Linda Bors was in first grade when she realized how much she loved numbers. In seventh grade, the Crete, Nebraska, native started imagining pursuing a career in math.
As an undergraduate math education major at the University of Nebraska-Lincoln, Bors turned those imaginings into reality.
She’s grateful for the personal connections she had with her instructors, in particular her undergraduate advisor Jim Lewis, considering the large size of Nebraska.
“I was a very serious student and really appreciated math professors noticing that I always came to class prepared and asked questions as needed,” Bors said.
After graduation, Bors pursued her MBA while teaching at Morton Junior High School in Omaha. She took 6 credits each semester while teaching a full-time program that emphasized teacher-developed worksheets.
“I did not take much time for fun, but fortunately, I enjoyed my business classes very much,” Bors said.
She wanted to use math background and business skills in her career, so she became a market research analyst at InterNorth in the Liquid Fuels Division. A later change in leadership meant she would have to move to Houston, which was out of the question for Bors.
Instead, she became an Air Force civilian at the U.S. Strategic Command. She was able to use her math, computer, and business skills in her work, which included programming, military modeling and simulation, developing advanced spreadsheets, and determining military requirements for various programs. She also put her analytical and financial skills to good use as her division’s financial manager when it received millions of dollars for new modeling development.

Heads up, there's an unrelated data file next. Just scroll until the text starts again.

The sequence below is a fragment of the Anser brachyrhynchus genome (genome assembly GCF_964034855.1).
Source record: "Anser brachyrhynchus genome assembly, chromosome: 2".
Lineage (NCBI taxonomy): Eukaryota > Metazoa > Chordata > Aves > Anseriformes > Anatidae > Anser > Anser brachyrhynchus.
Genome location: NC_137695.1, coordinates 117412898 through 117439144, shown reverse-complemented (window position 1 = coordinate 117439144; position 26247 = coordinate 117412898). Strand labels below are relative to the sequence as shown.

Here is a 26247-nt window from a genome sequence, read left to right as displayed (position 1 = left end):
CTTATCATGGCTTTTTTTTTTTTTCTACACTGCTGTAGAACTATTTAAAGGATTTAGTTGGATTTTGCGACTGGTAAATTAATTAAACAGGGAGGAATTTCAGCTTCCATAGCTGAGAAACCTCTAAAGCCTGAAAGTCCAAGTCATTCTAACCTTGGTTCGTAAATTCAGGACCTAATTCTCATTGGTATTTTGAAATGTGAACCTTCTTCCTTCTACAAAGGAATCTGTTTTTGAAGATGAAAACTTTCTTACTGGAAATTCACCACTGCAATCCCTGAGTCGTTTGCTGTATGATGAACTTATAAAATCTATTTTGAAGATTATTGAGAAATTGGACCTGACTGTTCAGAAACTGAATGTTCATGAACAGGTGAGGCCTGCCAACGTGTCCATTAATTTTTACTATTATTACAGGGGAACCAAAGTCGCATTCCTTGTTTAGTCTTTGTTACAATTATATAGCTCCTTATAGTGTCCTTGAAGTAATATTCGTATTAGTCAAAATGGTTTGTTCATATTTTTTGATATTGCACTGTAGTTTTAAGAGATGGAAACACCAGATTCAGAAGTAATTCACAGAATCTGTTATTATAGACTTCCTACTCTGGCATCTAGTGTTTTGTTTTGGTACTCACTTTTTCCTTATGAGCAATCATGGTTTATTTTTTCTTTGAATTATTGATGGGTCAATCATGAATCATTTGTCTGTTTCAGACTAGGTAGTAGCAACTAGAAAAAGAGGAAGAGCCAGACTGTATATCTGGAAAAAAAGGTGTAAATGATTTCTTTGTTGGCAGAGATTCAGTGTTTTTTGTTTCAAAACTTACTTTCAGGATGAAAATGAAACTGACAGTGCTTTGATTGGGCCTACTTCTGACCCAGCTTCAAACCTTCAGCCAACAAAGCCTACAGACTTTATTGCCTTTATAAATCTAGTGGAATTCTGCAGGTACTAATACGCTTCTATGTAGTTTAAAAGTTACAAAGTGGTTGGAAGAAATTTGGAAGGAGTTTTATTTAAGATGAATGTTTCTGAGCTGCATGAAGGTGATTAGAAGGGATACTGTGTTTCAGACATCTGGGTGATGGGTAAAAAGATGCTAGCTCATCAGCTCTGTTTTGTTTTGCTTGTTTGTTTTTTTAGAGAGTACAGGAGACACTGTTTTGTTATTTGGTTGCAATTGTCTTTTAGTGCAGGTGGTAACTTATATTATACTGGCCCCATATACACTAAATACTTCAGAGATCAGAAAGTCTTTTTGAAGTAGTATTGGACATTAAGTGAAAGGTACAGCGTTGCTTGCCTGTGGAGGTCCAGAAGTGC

An especially proud moment for Bors came when she was asked to analyze the value of flying hours in the training bomber and tanker crews, a task which had been previously unsuccessful.
“I used learning curve concepts in the ‘art’ of conducting this quantitative analysis and was successful,” Bors said. “I received both an award and a salary increase for this work.”
One takeaway she had from these experiences was being able to see the relationship between her academic background and the real world.
“Although mathematics is considered a science, applied analysis is also considered an art due to the creativity needed in developing an analytical technique for a specific application and being able to apply it,” Bors said.
Since retiring in 2017, Bors attends events such as community theater shows, Omaha Broadway shows, and events focused on community betterment and public policy. She takes on major projects in her neighborhood. She also volunteers by planning and organizing events and offering computer support for communications, research, and database development.
Her travels have included places inside the continental U.S. and Costa Rica, and she plans to visit China and Germany soon.
Bors’ Czech heritage has always been an important part of her life, but she didn’t become interested in local history until she did ancestry research in 2014. “Czech foods and way of life were all around me” through childhood, Bors said.
The advice Bors gives to current students comes from her experience combining a variety of skills in her career: “There’s a need to keep up with today’s technological world from many perspectives.”
- Alli Davis